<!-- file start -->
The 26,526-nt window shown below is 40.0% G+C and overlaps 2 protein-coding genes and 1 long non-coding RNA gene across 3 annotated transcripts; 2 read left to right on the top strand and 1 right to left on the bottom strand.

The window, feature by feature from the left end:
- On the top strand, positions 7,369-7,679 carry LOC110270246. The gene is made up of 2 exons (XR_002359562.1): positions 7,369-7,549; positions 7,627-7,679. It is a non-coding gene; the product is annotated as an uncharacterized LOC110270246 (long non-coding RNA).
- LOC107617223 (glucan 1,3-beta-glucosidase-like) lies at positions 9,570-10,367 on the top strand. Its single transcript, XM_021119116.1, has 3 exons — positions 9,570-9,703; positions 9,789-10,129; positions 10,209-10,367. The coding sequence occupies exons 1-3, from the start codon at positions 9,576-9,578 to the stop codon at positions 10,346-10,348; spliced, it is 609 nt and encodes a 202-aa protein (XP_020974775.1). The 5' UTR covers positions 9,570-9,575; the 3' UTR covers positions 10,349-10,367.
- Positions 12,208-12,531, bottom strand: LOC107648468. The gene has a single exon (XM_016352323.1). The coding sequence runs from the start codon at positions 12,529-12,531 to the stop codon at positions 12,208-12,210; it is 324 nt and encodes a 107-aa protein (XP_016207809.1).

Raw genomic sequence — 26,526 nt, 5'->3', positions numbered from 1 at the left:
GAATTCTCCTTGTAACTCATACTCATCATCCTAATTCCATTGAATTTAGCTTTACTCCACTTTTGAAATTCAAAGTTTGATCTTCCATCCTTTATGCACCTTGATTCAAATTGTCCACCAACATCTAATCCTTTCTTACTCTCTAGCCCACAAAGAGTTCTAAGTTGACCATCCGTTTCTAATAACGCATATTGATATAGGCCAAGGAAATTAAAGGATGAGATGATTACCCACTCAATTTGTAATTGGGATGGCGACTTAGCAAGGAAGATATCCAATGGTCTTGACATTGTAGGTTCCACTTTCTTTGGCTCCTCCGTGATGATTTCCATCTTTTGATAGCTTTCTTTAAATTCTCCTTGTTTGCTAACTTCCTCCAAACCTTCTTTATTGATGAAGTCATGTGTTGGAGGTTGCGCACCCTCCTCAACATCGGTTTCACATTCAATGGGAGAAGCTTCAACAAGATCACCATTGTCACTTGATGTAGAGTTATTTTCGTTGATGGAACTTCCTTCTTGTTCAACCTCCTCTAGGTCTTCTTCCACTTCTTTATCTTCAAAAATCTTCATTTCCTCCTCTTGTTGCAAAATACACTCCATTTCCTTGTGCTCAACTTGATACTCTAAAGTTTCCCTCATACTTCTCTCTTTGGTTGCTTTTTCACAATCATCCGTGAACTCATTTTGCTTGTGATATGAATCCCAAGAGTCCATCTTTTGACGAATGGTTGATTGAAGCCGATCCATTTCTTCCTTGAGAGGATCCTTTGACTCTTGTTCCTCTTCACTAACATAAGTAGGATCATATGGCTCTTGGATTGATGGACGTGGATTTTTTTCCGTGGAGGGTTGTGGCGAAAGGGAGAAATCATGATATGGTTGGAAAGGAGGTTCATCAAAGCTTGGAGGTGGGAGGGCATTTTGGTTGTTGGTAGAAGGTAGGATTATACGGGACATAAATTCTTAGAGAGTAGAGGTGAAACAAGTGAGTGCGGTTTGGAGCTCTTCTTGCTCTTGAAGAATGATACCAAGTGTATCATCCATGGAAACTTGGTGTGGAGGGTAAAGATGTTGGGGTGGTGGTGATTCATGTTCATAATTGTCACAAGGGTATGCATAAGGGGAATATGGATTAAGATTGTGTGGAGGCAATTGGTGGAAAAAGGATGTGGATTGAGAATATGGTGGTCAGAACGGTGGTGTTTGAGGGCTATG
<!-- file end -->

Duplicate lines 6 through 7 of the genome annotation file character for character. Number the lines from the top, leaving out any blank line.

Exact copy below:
Raw genomic sequence — 26,526 nt, 5'->3', positions numbered from 1 at the left:
GAATTCTCCTTGTAACTCATACTCATCATCCTAATTCCATTGAATTTAGCTTTACTCCACTTTTGAAATTCAAAGTTTGATCTTCCATCCTTTATGCACCTTGATTCAAATTGTCCACCAACATCTAATCCTTTCTTACTCTCTAGCCCACAAAGAGTTCTAAGTTGACCATCCGTTTCTAATAACGCATATTGATATAGGCCAAGGAAATTAAAGGATGAGATGATTACCCACTCAATTTGTAATTGGGATGGCGACTTAGCAAGGAAGATATCCAATGGTCTTGACATTGTAGGTTCCACTTTCTTTGGCTCCTCCGTGATGATTTCCATCTTTTGATAGCTTTCTTTAAATTCTCCTTGTTTGCTAACTTCCTCCAAACCTTCTTTATTGATGAAGTCATGTGTTGGAGGTTGCGCACCCTCCTCAACATCGGTTTCACATTCAATGGGAGAAGCTTCAACAAGATCACCATTGTCACTTGATGTAGAGTTATTTTCGTTGATGGAACTTCCTTCTTGTTCAACCTCCTCTAGGTCTTCTTCCACTTCTTTATCTTCAAAAATCTTCATTTCCTCCTCTTGTTGCAAAATACACTCCATTTCCTTGTGCTCAACTTGATACTCTAAAGTTTCCCTCATACTTCTCTCTTTGGTTGCTTTTTCACAATCATCCGTGAACTCATTTTGCTTGTGATATGAATCCCAAGAGTCCATCTTTTGACGAATGGTTGATTGAAGCCGATCCATTTCTTCCTTGAGAGGATCCTTTGACTCTTGTTCCTCTTCACTAACATAAGTAGGATCATATGGCTCTTGGATTGATGGACGTGGATTTTTTTCCGTGGAGGGTTGTGGCGAAAGGGAGAAATCATGATATGGTTGGAAAGGAGGTTCATCAAAGCTTGGAGGTGGGAGGGCATTTTGGTTGTTGGTAGAAGGTAGGATTATACGGGACATAAATTCTTAGAGAGTAGAGGTGAAACAAGTGAGTGCGGTTTGGAGCTCTTCTTGCTCTTGAAGAATGATACCAAGTGTATCATCCATGGAAACTTGGTGTGGAGGGTAAAGATGTTGGGGTGGTGGTGATTCATGTTCATAATTGTCACAAGGGTATGCATAAGGGGAATATGGATTAAGATTGTGTGGAGGCAATTGGTGGAAAAAGGATGTGGATTGAGAATATGGTGGTCAGAACGGTGGTGTTTGAGGGCTATG